In analysing what section 116 meant two judges referred directly to the question of church and state. Justice Sir Ronald Wilson said:

The fact is that s.116 is a denial of legislative power to the Commonwealth and no more … The provision therefore cannot answer the description of a law which guarantees within Australia the separation of church and state.

Justice Sir Ninian Stephen said s.116:

... cannot readily be viewed as a repository of some broad statement of principle concerning the separation of church and state, from which may be distilled the detailed consequences of such separation.

That is pretty unequivocal. The day after the case, none of the newspapers reporting the case published what the judges had said. Also, in many histories of Australia, these words, and the subject of church and state, do not appear. Textbooks on politics in Australia do not discuss it. We have an Australian Republican Movement that is arguing for a republic with no mention of church and state on their website. This is despite the fact that separation of church and state is the foundation stone of two of the leading republics in the world: the American and the French.

So how have legal experts interpreted the 1981 Australian high court case? Professor George Williams writes in Human Rights Under the Australian Constitution3:

Section 116 … embodies four distinct guarantees. However, neither individually, nor collectively, do these limitations on Commonwealth power amount to a requirement of separation of church and state.

In a recent article in a University of Sydney on-line journal 4 Michael Hogan writes:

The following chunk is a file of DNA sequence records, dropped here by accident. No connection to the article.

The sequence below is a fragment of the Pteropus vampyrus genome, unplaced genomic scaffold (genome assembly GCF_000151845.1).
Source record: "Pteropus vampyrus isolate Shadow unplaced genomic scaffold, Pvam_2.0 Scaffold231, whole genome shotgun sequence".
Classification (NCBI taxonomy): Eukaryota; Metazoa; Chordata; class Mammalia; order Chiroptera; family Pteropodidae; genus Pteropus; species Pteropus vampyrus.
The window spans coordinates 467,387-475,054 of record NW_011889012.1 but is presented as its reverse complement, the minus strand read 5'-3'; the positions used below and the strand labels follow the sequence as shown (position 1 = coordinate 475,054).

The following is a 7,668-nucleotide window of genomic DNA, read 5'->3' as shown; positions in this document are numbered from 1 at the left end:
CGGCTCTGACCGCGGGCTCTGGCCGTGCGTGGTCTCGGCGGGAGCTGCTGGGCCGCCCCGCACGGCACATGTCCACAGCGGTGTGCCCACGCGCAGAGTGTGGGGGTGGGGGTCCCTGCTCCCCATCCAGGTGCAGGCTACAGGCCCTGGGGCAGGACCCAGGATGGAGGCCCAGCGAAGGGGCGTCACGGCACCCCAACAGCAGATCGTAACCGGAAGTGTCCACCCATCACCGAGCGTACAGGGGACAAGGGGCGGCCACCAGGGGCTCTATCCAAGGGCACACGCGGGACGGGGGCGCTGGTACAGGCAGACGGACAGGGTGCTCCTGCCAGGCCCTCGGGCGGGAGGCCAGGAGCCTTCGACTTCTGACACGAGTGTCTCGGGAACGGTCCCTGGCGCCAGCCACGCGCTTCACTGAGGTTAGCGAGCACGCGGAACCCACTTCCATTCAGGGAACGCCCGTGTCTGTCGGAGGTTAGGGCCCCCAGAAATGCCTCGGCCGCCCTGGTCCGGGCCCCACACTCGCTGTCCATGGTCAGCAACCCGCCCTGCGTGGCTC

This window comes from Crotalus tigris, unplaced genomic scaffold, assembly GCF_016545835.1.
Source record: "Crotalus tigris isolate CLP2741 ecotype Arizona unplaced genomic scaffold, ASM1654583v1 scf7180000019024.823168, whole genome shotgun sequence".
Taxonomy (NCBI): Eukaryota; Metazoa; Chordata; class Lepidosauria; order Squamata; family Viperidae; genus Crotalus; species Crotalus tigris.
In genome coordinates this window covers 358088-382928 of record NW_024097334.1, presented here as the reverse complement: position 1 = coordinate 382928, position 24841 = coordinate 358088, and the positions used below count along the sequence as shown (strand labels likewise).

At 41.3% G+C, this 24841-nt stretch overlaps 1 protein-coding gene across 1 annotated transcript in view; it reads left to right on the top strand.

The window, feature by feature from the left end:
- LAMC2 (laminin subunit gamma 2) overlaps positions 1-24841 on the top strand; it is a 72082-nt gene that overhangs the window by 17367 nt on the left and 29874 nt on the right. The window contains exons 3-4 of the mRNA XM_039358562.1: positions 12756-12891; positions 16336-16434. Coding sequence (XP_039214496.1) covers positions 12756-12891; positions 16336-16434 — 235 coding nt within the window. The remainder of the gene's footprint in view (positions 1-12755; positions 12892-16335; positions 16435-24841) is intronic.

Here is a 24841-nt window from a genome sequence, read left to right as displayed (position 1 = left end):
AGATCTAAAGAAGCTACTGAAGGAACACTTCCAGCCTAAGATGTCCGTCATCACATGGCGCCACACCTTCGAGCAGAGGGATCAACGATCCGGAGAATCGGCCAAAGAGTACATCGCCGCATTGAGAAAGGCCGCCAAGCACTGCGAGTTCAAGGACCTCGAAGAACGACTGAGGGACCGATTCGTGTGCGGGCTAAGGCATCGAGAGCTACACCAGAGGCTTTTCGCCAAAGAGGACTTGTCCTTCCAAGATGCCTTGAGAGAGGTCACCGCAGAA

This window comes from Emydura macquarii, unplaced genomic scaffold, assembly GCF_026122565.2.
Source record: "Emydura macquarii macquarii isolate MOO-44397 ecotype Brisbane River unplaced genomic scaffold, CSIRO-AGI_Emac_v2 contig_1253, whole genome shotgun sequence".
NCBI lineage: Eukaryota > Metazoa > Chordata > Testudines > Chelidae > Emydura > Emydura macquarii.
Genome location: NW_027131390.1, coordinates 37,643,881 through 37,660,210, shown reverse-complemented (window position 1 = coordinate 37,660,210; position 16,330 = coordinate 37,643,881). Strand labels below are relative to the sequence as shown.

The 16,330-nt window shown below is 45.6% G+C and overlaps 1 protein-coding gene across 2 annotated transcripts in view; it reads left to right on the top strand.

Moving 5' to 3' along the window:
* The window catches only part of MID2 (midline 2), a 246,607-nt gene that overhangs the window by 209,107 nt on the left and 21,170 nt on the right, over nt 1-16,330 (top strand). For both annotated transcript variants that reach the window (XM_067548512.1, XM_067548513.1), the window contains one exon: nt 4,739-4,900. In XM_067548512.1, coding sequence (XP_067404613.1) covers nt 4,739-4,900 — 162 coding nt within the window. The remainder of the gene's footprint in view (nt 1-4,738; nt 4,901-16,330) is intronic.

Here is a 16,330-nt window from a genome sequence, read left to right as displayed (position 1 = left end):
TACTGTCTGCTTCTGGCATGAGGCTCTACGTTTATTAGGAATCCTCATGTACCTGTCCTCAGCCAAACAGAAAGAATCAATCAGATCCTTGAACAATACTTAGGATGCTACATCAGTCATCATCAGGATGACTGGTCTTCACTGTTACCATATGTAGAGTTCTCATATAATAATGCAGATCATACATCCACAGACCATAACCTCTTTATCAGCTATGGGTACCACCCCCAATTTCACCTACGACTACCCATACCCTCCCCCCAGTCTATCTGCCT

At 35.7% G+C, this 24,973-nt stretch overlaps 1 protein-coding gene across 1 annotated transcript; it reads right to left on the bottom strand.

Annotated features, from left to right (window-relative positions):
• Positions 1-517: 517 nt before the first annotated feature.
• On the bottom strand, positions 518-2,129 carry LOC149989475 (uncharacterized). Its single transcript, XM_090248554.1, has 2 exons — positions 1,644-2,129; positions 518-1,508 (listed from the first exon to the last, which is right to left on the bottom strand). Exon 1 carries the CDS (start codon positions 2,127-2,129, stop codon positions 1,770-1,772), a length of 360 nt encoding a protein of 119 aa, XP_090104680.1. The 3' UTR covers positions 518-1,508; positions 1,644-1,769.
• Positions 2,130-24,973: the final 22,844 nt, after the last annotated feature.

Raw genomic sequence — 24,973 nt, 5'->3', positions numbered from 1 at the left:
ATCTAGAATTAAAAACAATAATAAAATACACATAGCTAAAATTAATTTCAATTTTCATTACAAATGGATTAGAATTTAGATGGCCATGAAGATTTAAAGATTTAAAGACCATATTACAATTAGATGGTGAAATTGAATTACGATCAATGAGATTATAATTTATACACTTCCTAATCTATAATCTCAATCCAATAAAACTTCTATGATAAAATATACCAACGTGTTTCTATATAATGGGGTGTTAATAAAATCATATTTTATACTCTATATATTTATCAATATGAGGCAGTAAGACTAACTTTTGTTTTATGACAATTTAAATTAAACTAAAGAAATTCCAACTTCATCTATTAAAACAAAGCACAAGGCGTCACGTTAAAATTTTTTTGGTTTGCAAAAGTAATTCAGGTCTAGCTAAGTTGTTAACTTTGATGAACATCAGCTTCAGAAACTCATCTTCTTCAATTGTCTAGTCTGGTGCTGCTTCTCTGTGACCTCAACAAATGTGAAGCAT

Australia does not have a legally entrenched principle or even a vague set of conventions of the separation of church and state.

In the Federal Law Review 5 Joshua Puls wrote that as far as the High Court judges were concerned

Non-establishment [of a state church] rather than a wall of separation [was] the desired outcome.

I point out that ‘non-establishment’ is not equivalent to separation of church and state.

In 2001, prior to becoming Governor-General, and obviously in response to questions concerning his appointment, Archbishop Peter Hollingworth wrote6

Those who have raised the question [of separation of church and state] have confused the Australian Constitution with the United States Constitution. The only separation of powers that applies here in Australia is to do with those pertaining to the Executive, the Legislature and the Judiciary of the Commonwealth itself. There is no clear cut separation between church and state as there is in the case of the US tradition.